When a company as safe and trusted as Volvo makes a claim that there will be ZERO deaths or injuries in their new vehicles by 2020, the world had better listen. Luckily, Volvo is still opting for more sex appeal and not the bricks most of us are used to when Volvo says "safer cars."
After a lunch with many pickled herrings and other various Swedish delicacies, we took to our seats to learn what Thomas Ingenlath, new design direction for Volvo, had in store for the world. Inspired by the core values of a Swedish design (Authority, Activity and Creativity), Thomas, previously from the VW camp, had a little less than two years to radically change and set into motion a new design venture for the relatively conservative European country.
Design wise, Volvo is sticking to its newly developed "T" designed daytime running lights and their floating grill insert. Which, according to Thomas, was a fluke subconscious design decision and was in no way inspired nor replicated after the P1800...errr, okay Thomas. A new DLO (day light opening, aka side window shape) graphic will also find its way into the new DNA of Volvo products down the line.
Currently, Volvo offers eight engine different engine choices, from internally produced motors to supplier sourced. Since Volvo has been see-sawing on the brink of irrelevance, the company has decided to clean shop and establish a new foundation. Soon the all the I-5 and V8 motors will be a thing of the past.
Instead, Volvo is opting for four cylinders in both gasoline and diesel. Each motor will offer several turbo options--twin-turbo for the high-end diesel and a twin-scroll supercharger that also includes a turbo option for the high-end gasoline motor (yes a real group-B rally kind of set up that is rated at 300HP).
While many would rather see Polestar's new STCC V8 under the hood, odds are the S/C+Turbo motor will make its way underneath the bonnet. Production hopes are still high for the coupe, and while attending the presentation, many global media outlets were begging Volvo to take a more aggressive approach to marketing their new projection. "We've already lost one beloved Swedish brand, we're not looking forward to loosing another one that looks as promising as this," one journalist stated.
Volvo's first concept endeavor, however, was the yet to be revealed XC90 Concept SUV (set to be revealed at the 2014 NAIAS), not the Concept Coupe you see today. While we only caught a shadowy JPG glimpse of XC90 replacement, we did preview an all-new concept, the XC Concept Coupe.
This XC Concept Coupe is aimed squarely at the rapidly growing compact crossover segment, primarily the Land Rover Evoque and the Porsche's Macan. But how will the new Activity Coupe fair against its competitors ample engine offerings? Very well we'd bet.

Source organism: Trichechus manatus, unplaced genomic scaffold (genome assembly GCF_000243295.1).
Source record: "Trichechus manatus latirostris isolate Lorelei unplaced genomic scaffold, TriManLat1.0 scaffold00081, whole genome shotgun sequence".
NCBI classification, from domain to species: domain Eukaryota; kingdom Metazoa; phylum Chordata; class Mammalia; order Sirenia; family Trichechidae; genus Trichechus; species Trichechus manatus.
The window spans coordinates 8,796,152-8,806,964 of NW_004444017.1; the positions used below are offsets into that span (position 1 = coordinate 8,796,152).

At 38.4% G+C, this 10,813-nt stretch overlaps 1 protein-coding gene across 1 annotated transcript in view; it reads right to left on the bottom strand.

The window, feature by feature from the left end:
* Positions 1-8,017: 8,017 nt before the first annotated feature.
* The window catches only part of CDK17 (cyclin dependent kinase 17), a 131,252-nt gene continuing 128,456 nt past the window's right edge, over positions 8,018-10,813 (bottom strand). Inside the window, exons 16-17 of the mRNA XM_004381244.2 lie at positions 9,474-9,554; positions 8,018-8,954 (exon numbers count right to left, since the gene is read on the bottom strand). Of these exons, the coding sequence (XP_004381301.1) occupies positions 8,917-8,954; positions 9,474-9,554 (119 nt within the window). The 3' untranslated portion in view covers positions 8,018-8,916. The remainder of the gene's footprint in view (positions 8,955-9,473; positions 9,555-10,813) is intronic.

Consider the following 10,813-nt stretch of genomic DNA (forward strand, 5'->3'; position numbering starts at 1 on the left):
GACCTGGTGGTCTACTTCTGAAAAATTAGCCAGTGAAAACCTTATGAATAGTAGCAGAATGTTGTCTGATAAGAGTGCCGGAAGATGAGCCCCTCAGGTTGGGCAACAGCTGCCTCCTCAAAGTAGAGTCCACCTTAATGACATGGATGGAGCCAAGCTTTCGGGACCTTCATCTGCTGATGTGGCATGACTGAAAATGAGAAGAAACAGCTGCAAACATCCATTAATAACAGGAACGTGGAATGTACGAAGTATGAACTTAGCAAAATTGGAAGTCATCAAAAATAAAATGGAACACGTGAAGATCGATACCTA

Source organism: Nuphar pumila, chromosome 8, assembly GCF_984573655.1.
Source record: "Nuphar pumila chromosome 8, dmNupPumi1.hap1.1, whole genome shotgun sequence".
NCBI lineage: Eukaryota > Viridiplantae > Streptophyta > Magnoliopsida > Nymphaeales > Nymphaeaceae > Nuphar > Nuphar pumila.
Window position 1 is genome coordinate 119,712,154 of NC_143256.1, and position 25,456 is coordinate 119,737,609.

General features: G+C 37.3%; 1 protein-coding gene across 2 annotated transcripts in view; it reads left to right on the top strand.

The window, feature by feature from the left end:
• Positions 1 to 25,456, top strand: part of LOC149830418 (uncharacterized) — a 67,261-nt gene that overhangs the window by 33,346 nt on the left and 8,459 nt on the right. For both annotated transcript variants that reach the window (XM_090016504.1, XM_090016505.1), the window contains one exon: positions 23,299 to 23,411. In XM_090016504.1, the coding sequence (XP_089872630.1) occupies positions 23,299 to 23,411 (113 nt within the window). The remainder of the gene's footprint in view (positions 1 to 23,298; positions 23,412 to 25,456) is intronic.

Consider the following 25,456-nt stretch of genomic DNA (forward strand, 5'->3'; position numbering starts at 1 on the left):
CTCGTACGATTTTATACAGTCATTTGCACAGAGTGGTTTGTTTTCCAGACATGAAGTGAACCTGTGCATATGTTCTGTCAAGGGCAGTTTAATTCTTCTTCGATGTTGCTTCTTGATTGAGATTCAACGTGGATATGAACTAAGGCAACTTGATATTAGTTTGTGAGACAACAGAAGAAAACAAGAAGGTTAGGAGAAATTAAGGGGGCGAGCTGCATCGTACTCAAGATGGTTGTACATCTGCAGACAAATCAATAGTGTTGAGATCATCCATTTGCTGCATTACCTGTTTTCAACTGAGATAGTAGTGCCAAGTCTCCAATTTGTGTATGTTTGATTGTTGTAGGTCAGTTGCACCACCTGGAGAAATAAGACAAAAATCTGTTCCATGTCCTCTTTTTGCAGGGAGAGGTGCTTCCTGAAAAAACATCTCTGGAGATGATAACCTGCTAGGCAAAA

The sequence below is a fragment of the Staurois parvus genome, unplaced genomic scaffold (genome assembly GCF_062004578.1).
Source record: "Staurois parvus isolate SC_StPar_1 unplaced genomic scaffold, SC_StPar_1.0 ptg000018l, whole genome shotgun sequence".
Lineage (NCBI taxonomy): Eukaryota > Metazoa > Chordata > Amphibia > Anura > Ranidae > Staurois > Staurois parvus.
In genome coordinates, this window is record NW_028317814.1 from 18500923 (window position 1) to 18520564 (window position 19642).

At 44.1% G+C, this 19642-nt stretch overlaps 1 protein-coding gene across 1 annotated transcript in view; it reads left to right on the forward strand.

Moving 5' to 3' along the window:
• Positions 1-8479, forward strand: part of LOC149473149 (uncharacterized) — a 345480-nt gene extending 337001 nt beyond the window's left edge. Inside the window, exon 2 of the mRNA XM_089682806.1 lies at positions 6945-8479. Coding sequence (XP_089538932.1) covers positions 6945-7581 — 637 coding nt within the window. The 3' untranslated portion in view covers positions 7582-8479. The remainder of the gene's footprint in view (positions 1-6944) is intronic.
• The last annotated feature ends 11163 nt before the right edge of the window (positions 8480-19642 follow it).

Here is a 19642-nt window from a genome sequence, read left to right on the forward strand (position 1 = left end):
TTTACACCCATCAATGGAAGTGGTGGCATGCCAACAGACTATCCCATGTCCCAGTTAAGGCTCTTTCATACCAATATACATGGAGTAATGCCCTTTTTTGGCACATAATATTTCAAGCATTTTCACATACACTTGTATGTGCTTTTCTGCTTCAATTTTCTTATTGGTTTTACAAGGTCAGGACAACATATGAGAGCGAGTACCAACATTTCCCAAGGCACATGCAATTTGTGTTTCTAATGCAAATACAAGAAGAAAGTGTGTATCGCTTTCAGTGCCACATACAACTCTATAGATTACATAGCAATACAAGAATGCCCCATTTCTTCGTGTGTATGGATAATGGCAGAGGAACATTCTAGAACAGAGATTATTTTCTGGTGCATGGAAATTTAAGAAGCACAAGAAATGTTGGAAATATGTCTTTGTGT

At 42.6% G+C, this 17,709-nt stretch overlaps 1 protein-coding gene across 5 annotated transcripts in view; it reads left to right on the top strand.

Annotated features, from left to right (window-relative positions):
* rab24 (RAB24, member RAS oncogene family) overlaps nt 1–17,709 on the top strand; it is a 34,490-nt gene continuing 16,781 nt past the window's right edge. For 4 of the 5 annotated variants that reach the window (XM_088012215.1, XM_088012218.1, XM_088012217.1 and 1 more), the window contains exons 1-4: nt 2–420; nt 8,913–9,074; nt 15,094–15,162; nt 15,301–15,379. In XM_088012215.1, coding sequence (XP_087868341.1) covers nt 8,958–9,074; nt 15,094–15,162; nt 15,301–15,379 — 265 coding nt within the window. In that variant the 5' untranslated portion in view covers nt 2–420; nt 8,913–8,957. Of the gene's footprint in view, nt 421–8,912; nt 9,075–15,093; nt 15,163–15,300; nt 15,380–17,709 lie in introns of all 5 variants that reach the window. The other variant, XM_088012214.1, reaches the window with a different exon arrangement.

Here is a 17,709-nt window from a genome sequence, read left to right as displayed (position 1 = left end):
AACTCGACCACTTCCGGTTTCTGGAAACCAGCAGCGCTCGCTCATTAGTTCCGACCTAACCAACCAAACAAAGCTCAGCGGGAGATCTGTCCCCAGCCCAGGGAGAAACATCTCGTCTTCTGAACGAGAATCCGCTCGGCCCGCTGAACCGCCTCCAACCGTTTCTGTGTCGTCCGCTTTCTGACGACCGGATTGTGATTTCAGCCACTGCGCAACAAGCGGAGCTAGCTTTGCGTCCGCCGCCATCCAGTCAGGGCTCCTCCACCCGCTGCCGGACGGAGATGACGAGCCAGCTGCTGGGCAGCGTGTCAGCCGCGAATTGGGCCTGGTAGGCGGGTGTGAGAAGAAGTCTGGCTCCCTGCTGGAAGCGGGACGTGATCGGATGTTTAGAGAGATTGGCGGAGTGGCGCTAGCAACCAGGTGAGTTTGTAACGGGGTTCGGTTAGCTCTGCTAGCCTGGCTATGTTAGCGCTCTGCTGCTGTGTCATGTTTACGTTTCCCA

Although Volvo's new four-cylinder diesel motors aren't slated to putter about the US, the entire line up of petrol versions will starting 2015. Volvo is going "all-in" when it comes to their new S.P.A (Scaleable Product Architecture) platform construction. The new platform system ensures the motor will be mounted the same way in each vehicle. This allows designers and engineers to focus on the human experience with the vehicle. You want a longer wheelbase? You got it. Looking to create more AWD options? Not a problem! S.P.A. will be a competitive edge for Volvo in a world where globalized modular platforms is the way of the future (err...survival).
According to Thomas and other high ranking Volvo Executives their commitment to ZERO deaths and injuries in a new Volvo by 2020 hinges largely impart to platform development and their investment in autonomous vehicles. Right now in Gothenburg, Sweden Volvo has let loose its prototype autonomous vehicle-an S60 to be exact. The mission; by 2017 to lease 100 vehicles to a select group of "pilots" in and round the city. Could we see fully autonomous vehicles by 2020? We will have to wait and see.
For now, Volvo's future is promising. Fully autonomous vehicles, new crossovers and an exciting design language, what's there not to like? The only thing that can hold the Swedes back is themselves at this point.
The Swedish are not known for self-promotion, in fact, many new Volvo customers discovered the brand through their own research. Only after taking a test drive and conducting their own comparison tests soon find themselves lifetime customers (much like SAAB owners did).
We only hope that they get the message and today's market isn't looking for a quite replacement but a leader in disruption and innovation. God speed Volvo.
Photos provided by: Ezekiel Wheeler / Volvo North America